The new company’s size will allow it to better afford replacing aging transmission infrastructure and old power plants that are struggling to keep up with tightening environmental regulations.
“We have a tsunami of capital we are going to have to raise and deploy,” said Duke Chief Executive Jim Rogers in an interview.
The transaction announced Monday by the two North Carolina companies would create a business with about 7.1 million electric customers in North Carolina, South Carolina, Florida, Indiana, Kentucky and Ohio.
Rogers also said the combined company will be able to run power plants more efficiently, potentially saving $600 to $800 million in fuel costs over the five years after the combination is completed.
While much of those savings will be passed along to customers, electric bills aren’t expected to fall. The cost of building new plants, erecting new wires and upgrading existing plants to meet clean air and clean water regulations will increase the cost of power. Rogers said the larger firm will enjoy lower borrowing costs, making those capital projects less expensive, which would benefit customers.
The companies would not provide details about job cuts, but said they plan to rely heavily on attrition and retirements to reduce the workforce. Both say they have a large number of workers eligible for retirement.
Rogers and other U.S. utility executives have long complained that their relatively small size put them at a disadvantage compared with European utilities and made it more difficult to embark on large projects like building new nuclear plants.
In recent years state regulators have scuttled proposed deals that would have created utility giants. Constellation Energy and FPL Group, now known as NextEra Energy, abandoned merger plans in 2006. That same year, Exelon and PSEG also failed to complete a deal.
If the deal announced Monday is approved, the combined company would have the third largest fleet of nuclear power plants in the country. Applications have been filed with the Nuclear Regulatory Commission to build three new power plants, although the companies have no plans to begin construction.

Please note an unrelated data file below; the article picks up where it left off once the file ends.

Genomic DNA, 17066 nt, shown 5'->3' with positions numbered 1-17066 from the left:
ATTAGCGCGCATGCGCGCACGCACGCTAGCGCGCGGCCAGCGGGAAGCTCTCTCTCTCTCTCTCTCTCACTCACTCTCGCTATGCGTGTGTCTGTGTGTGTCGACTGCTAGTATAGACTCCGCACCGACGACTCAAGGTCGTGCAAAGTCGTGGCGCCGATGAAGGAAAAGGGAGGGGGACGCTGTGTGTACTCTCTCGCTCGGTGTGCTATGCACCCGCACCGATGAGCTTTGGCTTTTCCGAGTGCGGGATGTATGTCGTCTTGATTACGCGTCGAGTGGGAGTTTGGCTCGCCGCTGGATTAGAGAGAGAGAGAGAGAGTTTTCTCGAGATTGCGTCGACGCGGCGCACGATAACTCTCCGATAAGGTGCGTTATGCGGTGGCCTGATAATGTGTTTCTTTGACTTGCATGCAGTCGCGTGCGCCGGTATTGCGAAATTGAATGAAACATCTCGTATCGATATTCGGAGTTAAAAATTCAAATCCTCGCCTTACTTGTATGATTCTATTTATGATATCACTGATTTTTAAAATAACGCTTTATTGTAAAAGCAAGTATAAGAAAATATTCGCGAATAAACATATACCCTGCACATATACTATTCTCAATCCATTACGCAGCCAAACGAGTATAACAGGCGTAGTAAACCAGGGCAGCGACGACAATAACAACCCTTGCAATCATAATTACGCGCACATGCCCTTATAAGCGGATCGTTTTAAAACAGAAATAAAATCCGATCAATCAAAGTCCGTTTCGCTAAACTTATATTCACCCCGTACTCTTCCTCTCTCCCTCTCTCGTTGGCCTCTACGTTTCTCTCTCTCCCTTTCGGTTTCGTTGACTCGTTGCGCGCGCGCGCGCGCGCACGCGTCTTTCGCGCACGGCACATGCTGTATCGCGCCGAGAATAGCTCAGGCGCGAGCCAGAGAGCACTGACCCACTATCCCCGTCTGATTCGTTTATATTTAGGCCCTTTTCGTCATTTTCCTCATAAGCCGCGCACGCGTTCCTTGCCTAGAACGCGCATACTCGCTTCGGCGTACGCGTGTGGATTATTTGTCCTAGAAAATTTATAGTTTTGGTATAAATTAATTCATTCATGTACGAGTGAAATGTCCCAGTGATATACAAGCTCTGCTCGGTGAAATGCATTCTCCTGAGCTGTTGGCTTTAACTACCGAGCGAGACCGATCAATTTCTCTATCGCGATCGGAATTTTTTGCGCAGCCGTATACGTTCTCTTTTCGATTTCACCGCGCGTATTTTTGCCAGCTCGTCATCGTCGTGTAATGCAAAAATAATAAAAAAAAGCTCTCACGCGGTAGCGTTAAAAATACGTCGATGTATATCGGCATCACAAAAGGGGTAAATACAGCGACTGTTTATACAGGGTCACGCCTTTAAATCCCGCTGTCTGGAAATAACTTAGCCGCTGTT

The agreement is the latest in a string of utility deals announced recently. In November, PPL Corp. bought Louisville Gas and Electric and Kentucky Utilities from Germany’s E.On. In December, Dynegy Inc. agreed to be acquired by Icahn Enterprises. Also last year, First Energy Corp. agreed to acquire Allegheny Energy Inc. while Northeast Utilities agreed to buy NStar. Those deals have yet to be completed.
Progress shareholders will receive 2.6125 common shares of Duke Energy in exchange for each common share of Progress.
Based on Duke’s closing share price on Friday, Progress shareholders would get stock worth about $46.48 per share, or $13.7 billion. That represents a 7.1 percent premium to Progress’s closing price last Wednesday.
Progress Energy shares fell 76 cents to $43.76, while Duke dropped 31 cents to $17.48.
Duke Energy, based in Charlotte, N.C., also will assume about $12.2 billion in Progress net debt.
Standard & Poor’s affirmed Duke’s A- credit rating Monday and said the company’s outlook is stable. Moody’s affirmed its Baa2 rating and stable outlook for the company.
When the deal is completed, Rogers will become an executive chairman of the new company and advise it on strategic matters while serving as lead spokesperson on energy policy.
Progress’s top executive, Bill Johnson, will become president and chief executive of the new company.
The companies aim to close the deal by the end of the year. It’s expected to boost Duke’s adjusted earnings within a year after that.
Progress Energy is based in Raleigh, N.C. The combined company will be based in Charlotte.